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Apr 10, 2018

A Little Palace of Art in Venice

Having a chat in front of the Scuola di San Giorgio degli Schiavoni.
One of Carpaccio’s frescoes: Saint George fighting against the Dragon. ©Wikipedia
Venitians going about their daily business, in front of the church.
Saint Augustine working on what would become his famous Confessions. ©Wikipedia
A typical Venitian bacaro, close to the church… Un’ ombra, per favore !

The luxury of loving Italy… These are the very last words of Italian Hours, a collection of essays which the great Henry James wrote about the bel paese more than a century ago, and which I have recently read with great interest.




I had just paid a new visit to the Scuola di San Giorgio degli Schiavoni, a beautifully frescoed church in Venice, when, the next day, I came across these lines in Henry James’ book: “The place is small and incommodious, the pictures are out of sight and ill-lighted, the custodian is rapacious, the visitors are mutually intolerable, but the shabby little chapel is a palace of art.”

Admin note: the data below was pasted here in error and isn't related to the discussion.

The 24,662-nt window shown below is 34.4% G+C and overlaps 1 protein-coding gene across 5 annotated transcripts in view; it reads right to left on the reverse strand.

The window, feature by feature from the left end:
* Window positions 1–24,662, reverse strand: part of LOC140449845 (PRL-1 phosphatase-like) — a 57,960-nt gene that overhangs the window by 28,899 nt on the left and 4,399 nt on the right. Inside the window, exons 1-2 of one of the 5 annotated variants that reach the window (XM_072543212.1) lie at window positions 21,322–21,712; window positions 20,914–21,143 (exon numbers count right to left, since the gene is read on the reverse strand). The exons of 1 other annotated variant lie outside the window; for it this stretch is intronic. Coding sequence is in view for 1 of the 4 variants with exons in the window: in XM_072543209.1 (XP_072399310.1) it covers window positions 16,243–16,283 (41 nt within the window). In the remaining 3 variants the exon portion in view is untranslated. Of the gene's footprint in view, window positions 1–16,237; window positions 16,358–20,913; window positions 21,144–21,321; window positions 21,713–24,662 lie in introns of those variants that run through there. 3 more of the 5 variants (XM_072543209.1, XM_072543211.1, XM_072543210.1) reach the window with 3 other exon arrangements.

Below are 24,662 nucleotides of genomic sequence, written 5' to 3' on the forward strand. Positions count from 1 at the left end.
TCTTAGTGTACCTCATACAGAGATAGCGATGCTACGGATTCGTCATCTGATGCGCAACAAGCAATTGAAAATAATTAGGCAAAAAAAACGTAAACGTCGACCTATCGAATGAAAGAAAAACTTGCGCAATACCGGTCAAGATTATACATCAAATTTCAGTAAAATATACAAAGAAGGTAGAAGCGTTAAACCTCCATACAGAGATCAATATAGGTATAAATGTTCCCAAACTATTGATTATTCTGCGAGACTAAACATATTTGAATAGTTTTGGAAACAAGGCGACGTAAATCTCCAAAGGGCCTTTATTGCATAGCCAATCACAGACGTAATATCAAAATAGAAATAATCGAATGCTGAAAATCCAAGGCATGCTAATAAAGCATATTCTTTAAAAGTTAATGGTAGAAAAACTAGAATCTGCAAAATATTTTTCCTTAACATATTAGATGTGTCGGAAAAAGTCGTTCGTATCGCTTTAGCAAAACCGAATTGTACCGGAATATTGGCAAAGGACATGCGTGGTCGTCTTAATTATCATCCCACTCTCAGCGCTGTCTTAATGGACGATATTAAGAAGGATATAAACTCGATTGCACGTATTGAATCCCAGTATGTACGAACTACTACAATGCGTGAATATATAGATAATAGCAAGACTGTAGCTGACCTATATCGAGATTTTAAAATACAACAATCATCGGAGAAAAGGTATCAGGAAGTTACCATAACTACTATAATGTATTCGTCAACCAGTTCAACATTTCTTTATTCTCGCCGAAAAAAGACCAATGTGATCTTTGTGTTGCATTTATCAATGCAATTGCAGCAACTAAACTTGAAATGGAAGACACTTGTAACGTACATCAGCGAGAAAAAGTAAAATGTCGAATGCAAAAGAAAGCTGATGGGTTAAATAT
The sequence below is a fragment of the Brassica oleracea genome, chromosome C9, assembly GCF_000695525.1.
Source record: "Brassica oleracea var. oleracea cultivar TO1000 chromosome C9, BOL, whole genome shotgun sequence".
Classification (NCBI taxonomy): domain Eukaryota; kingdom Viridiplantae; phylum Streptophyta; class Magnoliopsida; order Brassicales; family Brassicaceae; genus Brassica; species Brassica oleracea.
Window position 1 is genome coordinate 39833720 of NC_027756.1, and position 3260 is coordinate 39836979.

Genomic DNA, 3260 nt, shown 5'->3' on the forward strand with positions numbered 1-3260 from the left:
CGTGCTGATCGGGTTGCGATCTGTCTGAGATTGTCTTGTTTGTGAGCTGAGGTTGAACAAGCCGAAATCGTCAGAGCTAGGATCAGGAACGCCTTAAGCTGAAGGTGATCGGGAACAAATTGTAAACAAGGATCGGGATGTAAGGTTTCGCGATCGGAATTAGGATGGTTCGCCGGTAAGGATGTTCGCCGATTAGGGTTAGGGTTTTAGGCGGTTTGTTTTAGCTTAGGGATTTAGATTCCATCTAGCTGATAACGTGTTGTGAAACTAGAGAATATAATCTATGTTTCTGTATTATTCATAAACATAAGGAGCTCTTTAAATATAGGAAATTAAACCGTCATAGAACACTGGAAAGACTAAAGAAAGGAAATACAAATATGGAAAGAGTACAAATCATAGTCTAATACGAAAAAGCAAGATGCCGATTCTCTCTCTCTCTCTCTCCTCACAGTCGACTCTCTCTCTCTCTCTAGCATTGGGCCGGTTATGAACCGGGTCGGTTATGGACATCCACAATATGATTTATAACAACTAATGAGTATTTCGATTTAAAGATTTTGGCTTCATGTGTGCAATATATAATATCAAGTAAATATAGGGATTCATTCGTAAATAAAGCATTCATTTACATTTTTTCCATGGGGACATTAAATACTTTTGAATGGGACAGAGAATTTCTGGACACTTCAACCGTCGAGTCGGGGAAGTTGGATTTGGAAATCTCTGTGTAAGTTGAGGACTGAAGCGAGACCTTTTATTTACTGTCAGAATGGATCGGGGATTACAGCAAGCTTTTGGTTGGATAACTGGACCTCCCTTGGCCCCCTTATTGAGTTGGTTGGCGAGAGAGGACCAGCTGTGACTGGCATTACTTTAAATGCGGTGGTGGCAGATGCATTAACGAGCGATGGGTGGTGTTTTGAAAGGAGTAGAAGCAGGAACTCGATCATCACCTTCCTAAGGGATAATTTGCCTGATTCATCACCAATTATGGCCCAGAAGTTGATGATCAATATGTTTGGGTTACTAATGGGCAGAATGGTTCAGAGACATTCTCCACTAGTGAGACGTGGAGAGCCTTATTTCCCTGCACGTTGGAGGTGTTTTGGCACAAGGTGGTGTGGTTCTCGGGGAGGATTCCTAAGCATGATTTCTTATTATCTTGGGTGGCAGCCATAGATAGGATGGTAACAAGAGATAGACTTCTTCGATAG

On reading this, I smiled. I have certainly encountered, over the years, my own share of greedy and grumpy custodians in Italy. But, thankfully, things have changed for the better since Henry James’ time. True, the lighting at San Giorgio degli Schiavoni is still not ideal; but extensive restoration has been carried out on most of the chapel’s works of art; and on each of my visits there, I was able to enjoy some respite from the crowds swarming in other parts of the city, such as the nearby Piazza San Marco.

The church is home to a fresco cycle painted by Vittorio Carpaccio, a Venetian artist I knew little about before starting the refurbishing of our Palazzo Ca’nova. Carpaccio created these frescoes in the early 1500s, depicting scenes of the lives of Saint Gerome, Saint George and Saint Tryphon, the heavenly protectors of Dalmatia – the region which the members of the Scuola came from. In the Venetian dialect, scuola used to mean “confraternity”, and Schiavoni was in Old Italian the term for “Slavs”, the immigrant community from Dalmatia on the other side of the Adriatic Sea.

Remember our blog post about Venice’s bacari? After your visit to the church, walk alongside the canal to the small square, where you’ll find a nice bacaro. There, you’ll smack your lips over un’ ombra e do’ cichetti, per favore, and keep a watchful eye on the locals attending to their affairs and the gondolas gliding past unhurriedly…

For more information about the intriguing history of the Serenissima’s scuole, and the art works which they house, please visit the dedicated page on the Churches of Venice website.

Stay tuned!


Katharina's Italy